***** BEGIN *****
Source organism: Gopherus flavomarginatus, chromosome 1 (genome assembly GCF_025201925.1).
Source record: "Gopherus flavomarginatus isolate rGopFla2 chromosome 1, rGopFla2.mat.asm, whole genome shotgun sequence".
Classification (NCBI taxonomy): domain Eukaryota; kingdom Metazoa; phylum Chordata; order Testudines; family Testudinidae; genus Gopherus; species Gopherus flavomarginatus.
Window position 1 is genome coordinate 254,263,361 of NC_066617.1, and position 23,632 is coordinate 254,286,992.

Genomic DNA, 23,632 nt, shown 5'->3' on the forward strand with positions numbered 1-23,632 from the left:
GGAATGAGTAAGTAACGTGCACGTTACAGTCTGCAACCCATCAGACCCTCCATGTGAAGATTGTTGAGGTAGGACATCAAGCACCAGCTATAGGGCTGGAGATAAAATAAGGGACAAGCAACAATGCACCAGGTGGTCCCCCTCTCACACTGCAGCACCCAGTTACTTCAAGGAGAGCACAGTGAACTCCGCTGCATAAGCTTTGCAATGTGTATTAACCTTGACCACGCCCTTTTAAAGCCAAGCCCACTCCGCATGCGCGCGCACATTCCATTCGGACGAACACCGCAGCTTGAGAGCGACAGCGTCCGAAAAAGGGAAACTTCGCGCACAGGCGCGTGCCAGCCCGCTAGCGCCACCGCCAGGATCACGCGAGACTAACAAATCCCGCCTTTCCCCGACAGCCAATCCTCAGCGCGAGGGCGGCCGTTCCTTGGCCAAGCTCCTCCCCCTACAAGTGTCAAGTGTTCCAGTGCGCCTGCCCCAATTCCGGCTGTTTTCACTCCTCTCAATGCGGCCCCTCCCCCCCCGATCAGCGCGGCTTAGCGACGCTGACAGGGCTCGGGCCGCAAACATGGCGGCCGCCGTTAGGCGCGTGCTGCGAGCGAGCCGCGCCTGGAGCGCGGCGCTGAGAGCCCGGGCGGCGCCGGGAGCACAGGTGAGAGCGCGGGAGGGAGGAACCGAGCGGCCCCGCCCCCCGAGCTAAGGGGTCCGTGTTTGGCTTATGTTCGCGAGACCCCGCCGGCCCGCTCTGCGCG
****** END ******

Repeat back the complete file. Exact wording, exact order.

Source organism: Gopherus flavomarginatus, chromosome 1 (genome assembly GCF_025201925.1).
Source record: "Gopherus flavomarginatus isolate rGopFla2 chromosome 1, rGopFla2.mat.asm, whole genome shotgun sequence".
Classification (NCBI taxonomy): domain Eukaryota; kingdom Metazoa; phylum Chordata; order Testudines; family Testudinidae; genus Gopherus; species Gopherus flavomarginatus.
Window position 1 is genome coordinate 254,263,361 of NC_066617.1, and position 23,632 is coordinate 254,286,992.

Genomic DNA, 23,632 nt, shown 5'->3' on the forward strand with positions numbered 1-23,632 from the left:
GGAATGAGTAAGTAACGTGCACGTTACAGTCTGCAACCCATCAGACCCTCCATGTGAAGATTGTTGAGGTAGGACATCAAGCACCAGCTATAGGGCTGGAGATAAAATAAGGGACAAGCAACAATGCACCAGGTGGTCCCCCTCTCACACTGCAGCACCCAGTTACTTCAAGGAGAGCACAGTGAACTCCGCTGCATAAGCTTTGCAATGTGTATTAACCTTGACCACGCCCTTTTAAAGCCAAGCCCACTCCGCATGCGCGCGCACATTCCATTCGGACGAACACCGCAGCTTGAGAGCGACAGCGTCCGAAAAAGGGAAACTTCGCGCACAGGCGCGTGCCAGCCCGCTAGCGCCACCGCCAGGATCACGCGAGACTAACAAATCCCGCCTTTCCCCGACAGCCAATCCTCAGCGCGAGGGCGGCCGTTCCTTGGCCAAGCTCCTCCCCCTACAAGTGTCAAGTGTTCCAGTGCGCCTGCCCCAATTCCGGCTGTTTTCACTCCTCTCAATGCGGCCCCTCCCCCCCCGATCAGCGCGGCTTAGCGACGCTGACAGGGCTCGGGCCGCAAACATGGCGGCCGCCGTTAGGCGCGTGCTGCGAGCGAGCCGCGCCTGGAGCGCGGCGCTGAGAGCCCGGGCGGCGCCGGGAGCACAGGTGAGAGCGCGGGAGGGAGGAACCGAGCGGCCCCGCCCCCCGAGCTAAGGGGTCCGTGTTTGGCTTATGTTCGCGAGACCCCGCCGGCCCGCTCTGCGCG